History

Bronze Age (3200 BC – 1100 BC)

Filakopi, apart from being an important center of Cycladic culture, is also considered one of the first cities in Europe with a history of over 1500 years.

The settlement began to be inhabited as early as 3000 BC, having gone through three historical periods. In the 1st historical period (2300-2000 BC) the settlement is about 200 meters, does not have an organized road layout, but presents an organized cemetery. At the same time, during that period, the use of stone was revealed and the exports of obsidian multiplied. In the 2nd period (2000-1600 BC) walls are built to prevent any raids, while the houses are in a staggered arrangement on the hill. During this period the ceramic art developed especially. This period ends with the destruction of Filakopi, probably by fire, while with the construction of the third settlement, the 3rd historical period begins (1600 BC-1110 BC). During this period Filakopi presents an organized, complex road plan, fortifications with high cyclopean walls over 6 meters thick and larger houses, some of which have two floors.At the beginning of this period the influence of the Minoan civilization was strong (fragments of a plate engraved with the Minoan Linear A were found). Around 1400 a Mycenaean-style palace with many rooms and a two-room sanctuary was built. Works of high sculpture and ceramic art are also produced, most importantly the “Lady of Filakopi”. From 1200 BC. the city of Filakopi ceases to be a commercial center and begins to decline until it is completely abandoned in 1100 BC.

Archaic Age (1100 BC – 480 BC)

With the abandonment of Fylakopi, Dorian settlers from Laconia settled on the island, who together with the previous inhabitants built a new city further west in the current area of ​​Klima. This new city allowed Milos to oversee the bay of the island for any pirate raids, had its port and was of course fortified by the three hills. At the same time, the inhabitants fortified it with walls that reached the sea and created large public buildings, an aqueduct, a gymnasium, a market, sanctuaries and a cemetery.

During the period the city of Klima presents intense economic and cultural development. Ceramics flourish with the famous “Apple amphorae” decorated with elements of Greek mythology, sculpture, craftsmanship, stamping on stones, goldsmithing with the wire technique, while coins were minted that originally had the apple as a symbol. Also at that time there was an increase in trade, exploitation of ores, while the local alphabet was developed, samples of which are still preserved in tombstones.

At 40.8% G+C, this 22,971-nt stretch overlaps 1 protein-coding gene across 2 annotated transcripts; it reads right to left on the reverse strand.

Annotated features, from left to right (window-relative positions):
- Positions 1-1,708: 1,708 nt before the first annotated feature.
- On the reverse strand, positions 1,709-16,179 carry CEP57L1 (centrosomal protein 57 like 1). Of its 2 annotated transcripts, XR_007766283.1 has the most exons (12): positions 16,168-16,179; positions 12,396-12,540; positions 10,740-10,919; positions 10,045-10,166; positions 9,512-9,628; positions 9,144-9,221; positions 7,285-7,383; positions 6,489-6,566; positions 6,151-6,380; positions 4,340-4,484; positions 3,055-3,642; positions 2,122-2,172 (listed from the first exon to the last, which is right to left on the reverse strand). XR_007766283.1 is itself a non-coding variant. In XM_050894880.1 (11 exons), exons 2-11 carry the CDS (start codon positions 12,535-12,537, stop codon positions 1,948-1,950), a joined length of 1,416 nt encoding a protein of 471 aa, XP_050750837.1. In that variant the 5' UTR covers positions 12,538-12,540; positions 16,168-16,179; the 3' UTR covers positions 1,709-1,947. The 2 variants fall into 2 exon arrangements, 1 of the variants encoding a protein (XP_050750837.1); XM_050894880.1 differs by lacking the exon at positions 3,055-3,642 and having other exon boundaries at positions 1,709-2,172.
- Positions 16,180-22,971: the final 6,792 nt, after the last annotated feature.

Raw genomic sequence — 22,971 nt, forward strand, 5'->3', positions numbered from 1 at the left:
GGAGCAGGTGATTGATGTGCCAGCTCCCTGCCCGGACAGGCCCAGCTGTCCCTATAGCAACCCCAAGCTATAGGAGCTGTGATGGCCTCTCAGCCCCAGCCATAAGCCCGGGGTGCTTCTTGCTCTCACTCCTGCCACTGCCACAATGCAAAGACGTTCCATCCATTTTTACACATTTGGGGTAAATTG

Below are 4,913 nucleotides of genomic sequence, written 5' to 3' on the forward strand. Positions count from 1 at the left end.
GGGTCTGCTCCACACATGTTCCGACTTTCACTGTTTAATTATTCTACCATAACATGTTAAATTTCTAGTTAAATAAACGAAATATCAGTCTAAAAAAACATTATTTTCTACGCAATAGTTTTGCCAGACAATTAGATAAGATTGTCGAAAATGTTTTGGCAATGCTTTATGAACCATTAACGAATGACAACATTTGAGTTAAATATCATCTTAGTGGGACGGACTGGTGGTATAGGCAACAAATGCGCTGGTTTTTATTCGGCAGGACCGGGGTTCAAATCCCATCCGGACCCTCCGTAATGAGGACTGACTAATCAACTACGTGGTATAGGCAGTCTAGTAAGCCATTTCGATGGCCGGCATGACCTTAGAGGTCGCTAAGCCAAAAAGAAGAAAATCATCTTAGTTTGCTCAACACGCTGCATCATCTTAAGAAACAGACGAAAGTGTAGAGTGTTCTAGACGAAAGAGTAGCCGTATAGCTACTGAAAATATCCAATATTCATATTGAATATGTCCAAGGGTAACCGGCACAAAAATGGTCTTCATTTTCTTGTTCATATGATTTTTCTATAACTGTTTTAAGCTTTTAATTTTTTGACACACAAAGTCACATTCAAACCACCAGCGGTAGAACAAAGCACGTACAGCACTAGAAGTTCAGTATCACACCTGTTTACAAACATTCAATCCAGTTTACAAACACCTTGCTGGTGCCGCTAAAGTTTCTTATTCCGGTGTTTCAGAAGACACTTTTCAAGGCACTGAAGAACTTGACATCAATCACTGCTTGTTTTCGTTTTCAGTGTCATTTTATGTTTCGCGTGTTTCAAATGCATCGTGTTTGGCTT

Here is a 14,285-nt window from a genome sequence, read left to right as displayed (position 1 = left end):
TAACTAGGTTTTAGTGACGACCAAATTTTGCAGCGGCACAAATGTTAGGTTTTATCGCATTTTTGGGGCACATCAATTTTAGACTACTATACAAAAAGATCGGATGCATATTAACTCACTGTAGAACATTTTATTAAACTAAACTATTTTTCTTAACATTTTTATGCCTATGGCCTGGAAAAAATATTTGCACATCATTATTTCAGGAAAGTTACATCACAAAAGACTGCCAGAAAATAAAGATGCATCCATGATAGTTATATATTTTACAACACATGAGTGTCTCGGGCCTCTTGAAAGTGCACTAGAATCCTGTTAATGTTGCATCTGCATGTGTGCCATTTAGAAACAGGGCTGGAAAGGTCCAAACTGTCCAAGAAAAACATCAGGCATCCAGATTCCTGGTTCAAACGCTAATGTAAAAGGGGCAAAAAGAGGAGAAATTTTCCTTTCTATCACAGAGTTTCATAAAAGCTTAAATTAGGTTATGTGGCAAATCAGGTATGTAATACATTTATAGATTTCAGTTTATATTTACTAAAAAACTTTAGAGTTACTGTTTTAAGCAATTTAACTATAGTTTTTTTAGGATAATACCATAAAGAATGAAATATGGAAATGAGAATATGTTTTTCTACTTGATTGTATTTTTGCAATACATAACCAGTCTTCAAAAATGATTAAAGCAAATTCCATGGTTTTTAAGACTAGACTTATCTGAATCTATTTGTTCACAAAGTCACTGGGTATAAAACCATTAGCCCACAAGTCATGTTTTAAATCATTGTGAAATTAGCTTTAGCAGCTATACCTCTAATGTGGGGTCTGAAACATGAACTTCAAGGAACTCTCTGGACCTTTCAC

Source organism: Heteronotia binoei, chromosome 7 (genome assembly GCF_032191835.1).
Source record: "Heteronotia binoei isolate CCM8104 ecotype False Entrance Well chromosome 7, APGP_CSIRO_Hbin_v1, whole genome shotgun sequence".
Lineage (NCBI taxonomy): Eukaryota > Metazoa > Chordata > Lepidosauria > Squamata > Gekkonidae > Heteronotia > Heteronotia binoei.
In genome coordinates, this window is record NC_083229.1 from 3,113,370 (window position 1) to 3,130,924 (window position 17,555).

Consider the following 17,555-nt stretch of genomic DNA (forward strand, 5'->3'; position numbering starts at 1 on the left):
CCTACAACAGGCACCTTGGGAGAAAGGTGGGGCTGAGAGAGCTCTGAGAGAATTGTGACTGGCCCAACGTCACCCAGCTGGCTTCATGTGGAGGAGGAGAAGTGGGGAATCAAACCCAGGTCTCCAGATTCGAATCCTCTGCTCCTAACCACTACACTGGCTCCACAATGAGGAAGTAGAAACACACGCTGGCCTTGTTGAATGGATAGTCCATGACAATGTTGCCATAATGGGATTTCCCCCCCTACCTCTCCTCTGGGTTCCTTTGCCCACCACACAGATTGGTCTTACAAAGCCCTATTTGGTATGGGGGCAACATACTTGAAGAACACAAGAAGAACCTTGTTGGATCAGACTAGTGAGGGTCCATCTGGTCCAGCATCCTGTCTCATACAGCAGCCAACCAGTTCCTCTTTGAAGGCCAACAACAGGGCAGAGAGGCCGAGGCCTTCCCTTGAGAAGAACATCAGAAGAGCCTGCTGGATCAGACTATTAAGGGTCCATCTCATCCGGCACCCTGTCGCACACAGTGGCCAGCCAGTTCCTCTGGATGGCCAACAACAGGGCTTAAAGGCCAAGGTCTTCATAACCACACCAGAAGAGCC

Classical Age (480 BC – 323 BC)

In the Peloponnesian War, however, they tried to maintain a neutral stance. In 426 BC. the Athenians sent General Nicaea with 60 triremes and 2000 hoplites to force Milos to join the Alliance. Despite the disasters, the island was not captured this time. 10 years later, however, at the urging of Alcibiades, a new Athenian campaign begins. After fruitless negotiations, 3,000 men besieged Milos for almost two years. They destroyed the city, killed most of the men and sold women and children as slaves.

This campaign is best described and narrated by the work of Thucydides (book E) in the famous Athenian-Milian dialogue.

Hellenistic Age (323 BC – 146 BC)

Milos, like all the Cyclades after 311 AD. passes to the rule of the Macedonians and then the Antigonids and Ptolemies of Egypt.

The peaceful conditions that prevailed at that time, combined with the freedom and security of the seas, contributed to the beginning of a new period of prosperity and prosperity, during which Milos minted a currency and He created great works of art, such as the statue of Poseidon (a statue 2.17m high from Parian marble depicting the god Poseidon in an imposing style and raising his right hand as if holding a trident.